Stachys byzantina

Stachys byzantina

Stachys byzantina is a velvet-leaved clumping perennial that can form quite an effective groundcover in a hot, dry setting. Sometimes colloquially referred to as lambs' ears, it has a basal rosette of lance-shaped silvery leaves. In late spring it sends up chunky 45 cm spikes with pink to purple flowers. It is a member of the Lamiaceae family of plants and comes from an area ranging from Turkey to Iran. It needs very well drained soil and plenty of sun. It associates well with Mediterranean plantings of lavender, rosemary and tall bearded irises. It is fairly frost hardy. Sometimes it will partly rot off in our humid months of January and February in Sydney, but usually some of the plant will remain. It is beneficial to divide the plant regularly to avoid a build-up of too much foliage, as this can exacerbate the problem. There is a non-flowering cultivar called 'Silver Carpet', and 'Big Ears' has larger, slightly greener leaves than the species; there is also a pretty chartreuse cultivar called 'Primrose Heron', but I never had any luck with it.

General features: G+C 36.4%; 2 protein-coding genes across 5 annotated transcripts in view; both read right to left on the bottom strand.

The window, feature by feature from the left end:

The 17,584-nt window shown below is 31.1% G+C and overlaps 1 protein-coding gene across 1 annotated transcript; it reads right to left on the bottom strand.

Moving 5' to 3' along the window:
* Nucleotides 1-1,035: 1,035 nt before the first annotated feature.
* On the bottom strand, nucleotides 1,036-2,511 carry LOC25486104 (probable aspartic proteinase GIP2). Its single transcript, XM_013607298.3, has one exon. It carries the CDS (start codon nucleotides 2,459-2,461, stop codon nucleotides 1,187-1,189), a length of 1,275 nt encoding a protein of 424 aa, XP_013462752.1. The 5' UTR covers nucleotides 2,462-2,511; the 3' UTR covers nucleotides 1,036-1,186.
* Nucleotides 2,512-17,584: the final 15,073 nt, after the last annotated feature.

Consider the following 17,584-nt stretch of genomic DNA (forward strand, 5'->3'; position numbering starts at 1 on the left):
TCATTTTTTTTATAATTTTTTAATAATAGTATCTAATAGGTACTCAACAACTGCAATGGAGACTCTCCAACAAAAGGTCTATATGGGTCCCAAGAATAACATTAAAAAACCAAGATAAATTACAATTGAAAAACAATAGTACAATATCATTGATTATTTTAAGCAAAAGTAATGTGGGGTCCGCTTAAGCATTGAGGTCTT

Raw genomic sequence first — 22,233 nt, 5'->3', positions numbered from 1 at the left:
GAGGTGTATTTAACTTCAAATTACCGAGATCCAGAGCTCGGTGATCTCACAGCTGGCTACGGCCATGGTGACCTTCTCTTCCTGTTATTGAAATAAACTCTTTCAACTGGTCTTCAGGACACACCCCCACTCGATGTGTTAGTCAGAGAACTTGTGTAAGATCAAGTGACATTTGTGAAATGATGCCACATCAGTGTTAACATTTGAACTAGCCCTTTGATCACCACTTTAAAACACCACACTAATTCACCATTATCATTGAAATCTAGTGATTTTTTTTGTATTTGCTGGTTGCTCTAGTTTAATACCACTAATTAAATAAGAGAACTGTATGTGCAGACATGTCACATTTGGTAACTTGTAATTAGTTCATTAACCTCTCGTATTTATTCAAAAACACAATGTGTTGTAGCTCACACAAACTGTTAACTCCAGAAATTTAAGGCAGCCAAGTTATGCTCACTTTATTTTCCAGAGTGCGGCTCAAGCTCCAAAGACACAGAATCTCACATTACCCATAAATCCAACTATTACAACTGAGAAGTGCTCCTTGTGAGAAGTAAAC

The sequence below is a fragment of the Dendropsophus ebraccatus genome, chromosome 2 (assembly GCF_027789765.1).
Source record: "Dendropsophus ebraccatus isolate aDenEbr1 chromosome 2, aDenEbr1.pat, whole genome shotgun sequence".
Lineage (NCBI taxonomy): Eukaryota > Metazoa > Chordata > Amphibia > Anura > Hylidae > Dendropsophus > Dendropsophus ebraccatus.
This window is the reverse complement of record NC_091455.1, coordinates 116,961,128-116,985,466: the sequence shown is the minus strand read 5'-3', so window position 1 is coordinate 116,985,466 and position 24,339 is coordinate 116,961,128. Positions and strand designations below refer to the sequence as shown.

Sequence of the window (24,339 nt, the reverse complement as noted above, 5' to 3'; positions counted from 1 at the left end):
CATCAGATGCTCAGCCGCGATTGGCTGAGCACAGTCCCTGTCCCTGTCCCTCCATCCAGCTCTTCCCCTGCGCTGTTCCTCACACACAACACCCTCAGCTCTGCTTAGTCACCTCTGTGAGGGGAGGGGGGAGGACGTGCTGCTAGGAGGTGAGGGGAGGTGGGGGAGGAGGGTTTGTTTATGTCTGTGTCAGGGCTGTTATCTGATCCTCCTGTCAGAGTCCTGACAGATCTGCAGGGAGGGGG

Stachys byzantina with Cerastium tomentosum in the garden at Markdale, Binda, Southern Tablelands of NSW

This plant looks very effective paired with the flowers of white bearded Iris or any other white flower for that matter. It also looks fantastic grown nearby silver-leaved plants with much finer-textured foliage: in cool climates Cerastium tomentosum is a good candidate (pictured at left); in Sydney, try Artemisia 'Powys Castle' or Dichondra argentea 'Silver Falls' with lambs' ears instead. I also like growing it near dark-foliaged groundcovers such as Ajuga 'Black Scallop', for a strong contrast.

Stachys byzantina is regarded as a good bee plant.

Flowers in November, December.

 Out now in my Sydney Garden.